.............
BTW Dane, your blog is blocked here in China. No doubt your capitalist-running-dog hardware sales have you ideologically opposed to the Party ;-)


Agreed. I like VBLs in lwt bags that a VBL will extend the temp rating on. I don't particularly like VBLs in a bag ..they stink over the long haul and are a pia/tight if not sewn into the bag. Take a warm/heavy enough bag and no need. VBL sox? Get a better pair of boots is my answer. Some of the better inners boots will already be a VBL. China? I get steady traffic from China but there is a firewall they must leap to get in. Something about a continued buy/buy/buy thing I suspect. Ask one of the local guys how to :) Almost as bad as guys talking shit on stuff they obvious have no clue on.

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lopgok

 
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Re: Lightest Bag for Alaska Range?

by lopgok » Sun Nov 20, 2011 10:35 pm

JHH60 wrote:
If you use a VB liner in your sleeping bag, will your damp socks, inner boots, pants, etc. still dry out overnight if you sleep with them in your sleeping bag? I haven't used a VB sleeping bag liner but I would guess that wet stuff would stay wetter inside a VB lined bag than in a non-VB lined bag.

That is a good question. I haven't slept with inner boots in my VBL bag, but I did sleep with damp socks, pants and a shirt. After I warmed up, the vapor level got pretty high, and quickly dried out all the clothing. Far better than my experience with damp clothing in a non VBL bag. In the morning, all the clothing was dry.

After roughly a month of use, the VBL does get a bit stinky. I use water and a washcloth to clean it, and it removes the stink. If I didn't have the VBL, the stink would have gone into the down, where it would have been much harder to get out.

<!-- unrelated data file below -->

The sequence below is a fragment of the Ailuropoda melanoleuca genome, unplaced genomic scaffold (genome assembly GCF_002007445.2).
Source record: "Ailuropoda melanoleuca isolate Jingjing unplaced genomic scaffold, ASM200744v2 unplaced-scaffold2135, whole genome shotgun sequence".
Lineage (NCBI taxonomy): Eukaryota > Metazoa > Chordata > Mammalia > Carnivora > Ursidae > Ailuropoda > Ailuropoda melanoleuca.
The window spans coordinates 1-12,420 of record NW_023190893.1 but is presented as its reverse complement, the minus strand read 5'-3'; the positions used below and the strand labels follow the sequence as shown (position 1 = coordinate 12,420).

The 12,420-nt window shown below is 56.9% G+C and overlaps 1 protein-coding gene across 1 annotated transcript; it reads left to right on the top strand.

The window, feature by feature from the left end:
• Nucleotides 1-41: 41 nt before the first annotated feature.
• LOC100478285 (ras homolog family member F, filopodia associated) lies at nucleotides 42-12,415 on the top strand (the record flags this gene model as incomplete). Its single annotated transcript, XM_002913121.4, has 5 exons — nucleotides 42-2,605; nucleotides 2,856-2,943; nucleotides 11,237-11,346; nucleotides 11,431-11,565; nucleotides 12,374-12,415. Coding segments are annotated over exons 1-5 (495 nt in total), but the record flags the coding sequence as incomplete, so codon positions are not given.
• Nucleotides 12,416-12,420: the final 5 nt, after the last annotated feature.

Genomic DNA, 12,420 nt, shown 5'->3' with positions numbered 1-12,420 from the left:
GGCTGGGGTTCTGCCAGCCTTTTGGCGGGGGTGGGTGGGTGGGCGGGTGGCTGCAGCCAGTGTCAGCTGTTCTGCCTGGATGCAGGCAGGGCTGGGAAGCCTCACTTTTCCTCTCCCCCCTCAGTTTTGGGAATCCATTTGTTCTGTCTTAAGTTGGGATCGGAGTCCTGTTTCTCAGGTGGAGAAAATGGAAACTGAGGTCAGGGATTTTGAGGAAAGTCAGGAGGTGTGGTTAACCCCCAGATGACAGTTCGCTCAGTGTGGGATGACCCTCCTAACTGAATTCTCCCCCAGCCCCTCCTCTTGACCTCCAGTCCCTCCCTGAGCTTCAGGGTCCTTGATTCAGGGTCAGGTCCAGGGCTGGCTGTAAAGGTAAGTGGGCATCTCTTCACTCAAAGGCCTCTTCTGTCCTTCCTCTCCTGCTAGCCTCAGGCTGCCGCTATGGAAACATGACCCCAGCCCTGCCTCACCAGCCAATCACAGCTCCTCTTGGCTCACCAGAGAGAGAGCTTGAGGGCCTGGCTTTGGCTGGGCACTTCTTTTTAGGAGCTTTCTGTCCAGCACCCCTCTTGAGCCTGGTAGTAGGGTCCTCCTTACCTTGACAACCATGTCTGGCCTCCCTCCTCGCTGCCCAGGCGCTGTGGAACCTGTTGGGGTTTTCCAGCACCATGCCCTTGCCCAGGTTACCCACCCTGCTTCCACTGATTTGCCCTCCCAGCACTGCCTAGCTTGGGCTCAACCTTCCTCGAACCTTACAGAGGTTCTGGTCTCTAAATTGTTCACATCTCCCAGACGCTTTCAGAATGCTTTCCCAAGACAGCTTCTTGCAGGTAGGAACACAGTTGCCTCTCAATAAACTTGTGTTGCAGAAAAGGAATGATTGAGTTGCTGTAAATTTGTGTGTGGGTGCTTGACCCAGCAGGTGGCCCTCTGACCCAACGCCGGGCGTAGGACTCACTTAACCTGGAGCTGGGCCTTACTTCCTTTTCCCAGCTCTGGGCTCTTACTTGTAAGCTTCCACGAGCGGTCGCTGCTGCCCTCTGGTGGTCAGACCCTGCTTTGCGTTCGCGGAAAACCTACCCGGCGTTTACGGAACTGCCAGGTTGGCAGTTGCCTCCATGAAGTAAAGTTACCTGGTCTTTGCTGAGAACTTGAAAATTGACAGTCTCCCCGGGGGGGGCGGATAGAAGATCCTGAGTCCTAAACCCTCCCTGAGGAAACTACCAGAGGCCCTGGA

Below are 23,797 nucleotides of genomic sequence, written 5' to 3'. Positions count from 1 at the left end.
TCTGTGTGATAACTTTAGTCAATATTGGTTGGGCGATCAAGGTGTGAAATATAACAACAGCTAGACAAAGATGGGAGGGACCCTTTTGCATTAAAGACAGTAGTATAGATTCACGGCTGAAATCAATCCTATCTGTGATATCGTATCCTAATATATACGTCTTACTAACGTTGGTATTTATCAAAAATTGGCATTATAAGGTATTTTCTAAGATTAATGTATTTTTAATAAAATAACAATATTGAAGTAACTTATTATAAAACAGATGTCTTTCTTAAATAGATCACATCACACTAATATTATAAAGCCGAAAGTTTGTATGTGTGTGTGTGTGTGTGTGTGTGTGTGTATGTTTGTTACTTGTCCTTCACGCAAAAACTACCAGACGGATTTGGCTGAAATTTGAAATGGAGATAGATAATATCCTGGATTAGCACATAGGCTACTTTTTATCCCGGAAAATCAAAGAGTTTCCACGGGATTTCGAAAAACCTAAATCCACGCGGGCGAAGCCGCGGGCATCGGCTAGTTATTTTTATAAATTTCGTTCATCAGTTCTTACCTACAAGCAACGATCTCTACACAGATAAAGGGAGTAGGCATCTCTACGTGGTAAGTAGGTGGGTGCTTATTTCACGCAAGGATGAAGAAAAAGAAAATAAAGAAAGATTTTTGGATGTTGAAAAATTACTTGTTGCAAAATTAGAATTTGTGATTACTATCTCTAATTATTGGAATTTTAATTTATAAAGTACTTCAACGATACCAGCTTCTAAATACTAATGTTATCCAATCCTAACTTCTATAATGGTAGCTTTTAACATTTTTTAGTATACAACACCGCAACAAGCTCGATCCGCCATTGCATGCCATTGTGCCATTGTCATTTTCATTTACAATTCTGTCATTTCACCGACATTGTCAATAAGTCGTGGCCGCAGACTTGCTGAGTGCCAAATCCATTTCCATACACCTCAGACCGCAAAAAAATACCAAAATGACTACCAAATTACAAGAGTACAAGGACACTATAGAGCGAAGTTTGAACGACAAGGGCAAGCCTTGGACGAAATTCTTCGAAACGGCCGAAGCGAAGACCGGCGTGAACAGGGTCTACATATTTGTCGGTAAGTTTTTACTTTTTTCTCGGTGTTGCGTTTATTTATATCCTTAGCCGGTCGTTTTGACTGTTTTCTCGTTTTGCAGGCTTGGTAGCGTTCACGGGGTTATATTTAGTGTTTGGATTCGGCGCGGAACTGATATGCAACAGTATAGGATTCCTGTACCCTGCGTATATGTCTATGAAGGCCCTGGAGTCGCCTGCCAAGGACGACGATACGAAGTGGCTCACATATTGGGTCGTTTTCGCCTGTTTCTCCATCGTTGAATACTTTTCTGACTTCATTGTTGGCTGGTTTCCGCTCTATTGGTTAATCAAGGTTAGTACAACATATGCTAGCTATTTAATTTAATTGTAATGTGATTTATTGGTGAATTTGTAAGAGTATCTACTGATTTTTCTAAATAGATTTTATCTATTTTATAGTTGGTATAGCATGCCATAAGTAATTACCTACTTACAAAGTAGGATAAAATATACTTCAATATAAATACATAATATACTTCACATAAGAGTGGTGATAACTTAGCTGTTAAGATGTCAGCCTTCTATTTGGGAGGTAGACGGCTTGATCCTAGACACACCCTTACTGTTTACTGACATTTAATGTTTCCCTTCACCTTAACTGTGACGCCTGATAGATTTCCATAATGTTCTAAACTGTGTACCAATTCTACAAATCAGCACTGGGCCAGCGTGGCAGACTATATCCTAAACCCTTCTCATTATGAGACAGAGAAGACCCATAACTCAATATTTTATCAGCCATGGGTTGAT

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Re: Lightest Bag for Alaska Range?

by Gimghoul » Mon Nov 21, 2011 12:12 am

So, is my concern about a down sleeping bag in a snow cave a reasonable one? Granted, I don't expect to end up in one, but I've never had to worry about being wet, since I always use synthetics.

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lopgok

 
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Re: Lightest Bag for Alaska Range?

by lopgok » Mon Nov 21, 2011 3:15 am

I would be concerned about any bag in a snow cave.
Even a wet synthetic bag will be a very bad night.
I slept in a wet down bag long ago, when some clowns dumped a liter of water on
my bag. It wasn't fun.

If I was thinking of being in a small snow cave, I would want a waterproof bivy for the sleeping bag. With a conventional bag, there will be a bit of moisture from you, which will have to go through the bag and then through the bivy (or freeze on the inside of the bivy). With a VBL bag (synthetic or down), there should be little or no moisture to soak the bivy.

When I was in fairbanks, I built a snow cave. It was quite a bit of work, and I didn't end up sleeping inside the cave. It was old, hard packed snow that I was digging through. No way around it - digging a cave is a lot of work.

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Vitaliy M.

 
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Re: Lightest Bag for Alaska Range?

by Vitaliy M. » Mon Nov 21, 2011 4:10 am

You will not dig a snow cave on Denali. But if you want to sleep in a snow cave at some point a bivy sac is nice to have, with a ground pad of course. If it is in case of an emergency than it's an emergency, and you don't really choose what you have. Stays at 0c to +1c in snow caves if you build a good one, so great emergency shelter, although not too practical. Snow trench I think is a more realistic shelter.

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Gimghoul

 
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Re: Lightest Bag for Alaska Range?

by Gimghoul » Mon Nov 21, 2011 9:52 pm

Thanks, guys.